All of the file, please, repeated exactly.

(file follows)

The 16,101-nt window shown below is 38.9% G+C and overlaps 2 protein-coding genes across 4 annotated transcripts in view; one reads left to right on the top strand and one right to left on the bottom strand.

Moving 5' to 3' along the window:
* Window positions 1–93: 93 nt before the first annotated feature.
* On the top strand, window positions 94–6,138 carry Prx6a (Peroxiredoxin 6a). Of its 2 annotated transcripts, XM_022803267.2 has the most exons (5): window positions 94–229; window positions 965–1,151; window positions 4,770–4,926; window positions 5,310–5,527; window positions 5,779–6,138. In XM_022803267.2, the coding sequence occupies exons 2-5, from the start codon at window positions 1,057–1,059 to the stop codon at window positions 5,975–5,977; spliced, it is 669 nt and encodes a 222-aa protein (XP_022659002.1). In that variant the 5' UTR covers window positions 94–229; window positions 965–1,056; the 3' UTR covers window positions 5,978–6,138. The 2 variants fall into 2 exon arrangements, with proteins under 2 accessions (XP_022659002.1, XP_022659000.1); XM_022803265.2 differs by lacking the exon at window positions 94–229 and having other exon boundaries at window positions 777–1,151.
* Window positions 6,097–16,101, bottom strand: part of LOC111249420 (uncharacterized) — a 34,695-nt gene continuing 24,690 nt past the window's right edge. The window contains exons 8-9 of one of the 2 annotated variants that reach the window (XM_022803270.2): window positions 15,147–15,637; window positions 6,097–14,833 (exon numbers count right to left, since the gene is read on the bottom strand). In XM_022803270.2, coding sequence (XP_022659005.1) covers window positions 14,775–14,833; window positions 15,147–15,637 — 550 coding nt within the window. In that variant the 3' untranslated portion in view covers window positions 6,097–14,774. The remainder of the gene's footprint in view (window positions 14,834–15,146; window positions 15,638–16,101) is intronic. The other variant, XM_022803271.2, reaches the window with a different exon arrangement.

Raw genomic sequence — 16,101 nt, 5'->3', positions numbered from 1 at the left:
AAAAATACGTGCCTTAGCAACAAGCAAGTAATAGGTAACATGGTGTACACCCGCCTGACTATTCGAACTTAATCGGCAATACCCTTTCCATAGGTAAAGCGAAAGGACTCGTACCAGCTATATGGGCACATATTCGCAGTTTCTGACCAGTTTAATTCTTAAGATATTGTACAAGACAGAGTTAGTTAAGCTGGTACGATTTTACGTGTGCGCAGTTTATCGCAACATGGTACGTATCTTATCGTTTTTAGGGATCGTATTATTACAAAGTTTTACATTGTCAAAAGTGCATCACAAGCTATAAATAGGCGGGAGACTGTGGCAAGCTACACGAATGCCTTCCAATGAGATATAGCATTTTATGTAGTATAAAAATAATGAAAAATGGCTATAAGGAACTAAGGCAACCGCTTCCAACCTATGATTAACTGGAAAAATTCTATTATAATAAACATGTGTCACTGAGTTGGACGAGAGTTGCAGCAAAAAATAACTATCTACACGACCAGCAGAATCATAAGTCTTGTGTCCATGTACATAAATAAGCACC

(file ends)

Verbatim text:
The 16,101-nt window shown below is 38.9% G+C and overlaps 2 protein-coding genes across 4 annotated transcripts in view; one reads left to right on the top strand and one right to left on the bottom strand.

Moving 5' to 3' along the window:
* Window positions 1–93: 93 nt before the first annotated feature.
* On the top strand, window positions 94–6,138 carry Prx6a (Peroxiredoxin 6a). Of its 2 annotated transcripts, XM_022803267.2 has the most exons (5): window positions 94–229; window positions 965–1,151; window positions 4,770–4,926; window positions 5,310–5,527; window positions 5,779–6,138. In XM_022803267.2, the coding sequence occupies exons 2-5, from the start codon at window positions 1,057–1,059 to the stop codon at window positions 5,975–5,977; spliced, it is 669 nt and encodes a 222-aa protein (XP_022659002.1). In that variant the 5' UTR covers window positions 94–229; window positions 965–1,056; the 3' UTR covers window positions 5,978–6,138. The 2 variants fall into 2 exon arrangements, with proteins under 2 accessions (XP_022659002.1, XP_022659000.1); XM_022803265.2 differs by lacking the exon at window positions 94–229 and having other exon boundaries at window positions 777–1,151.
* Window positions 6,097–16,101, bottom strand: part of LOC111249420 (uncharacterized) — a 34,695-nt gene continuing 24,690 nt past the window's right edge. The window contains exons 8-9 of one of the 2 annotated variants that reach the window (XM_022803270.2): window positions 15,147–15,637; window positions 6,097–14,833 (exon numbers count right to left, since the gene is read on the bottom strand). In XM_022803270.2, coding sequence (XP_022659005.1) covers window positions 14,775–14,833; window positions 15,147–15,637 — 550 coding nt within the window. In that variant the 3' untranslated portion in view covers window positions 6,097–14,774. The remainder of the gene's footprint in view (window positions 14,834–15,146; window positions 15,638–16,101) is intronic. The other variant, XM_022803271.2, reaches the window with a different exon arrangement.

Raw genomic sequence — 16,101 nt, 5'->3', positions numbered from 1 at the left:
AAAAATACGTGCCTTAGCAACAAGCAAGTAATAGGTAACATGGTGTACACCCGCCTGACTATTCGAACTTAATCGGCAATACCCTTTCCATAGGTAAAGCGAAAGGACTCGTACCAGCTATATGGGCACATATTCGCAGTTTCTGACCAGTTTAATTCTTAAGATATTGTACAAGACAGAGTTAGTTAAGCTGGTACGATTTTACGTGTGCGCAGTTTATCGCAACATGGTACGTATCTTATCGTTTTTAGGGATCGTATTATTACAAAGTTTTACATTGTCAAAAGTGCATCACAAGCTATAAATAGGCGGGAGACTGTGGCAAGCTACACGAATGCCTTCCAATGAGATATAGCATTTTATGTAGTATAAAAATAATGAAAAATGGCTATAAGGAACTAAGGCAACCGCTTCCAACCTATGATTAACTGGAAAAATTCTATTATAATAAACATGTGTCACTGAGTTGGACGAGAGTTGCAGCAAAAAATAACTATCTACACGACCAGCAGAATCATAAGTCTTGTGTCCATGTACATAAATAAGCACC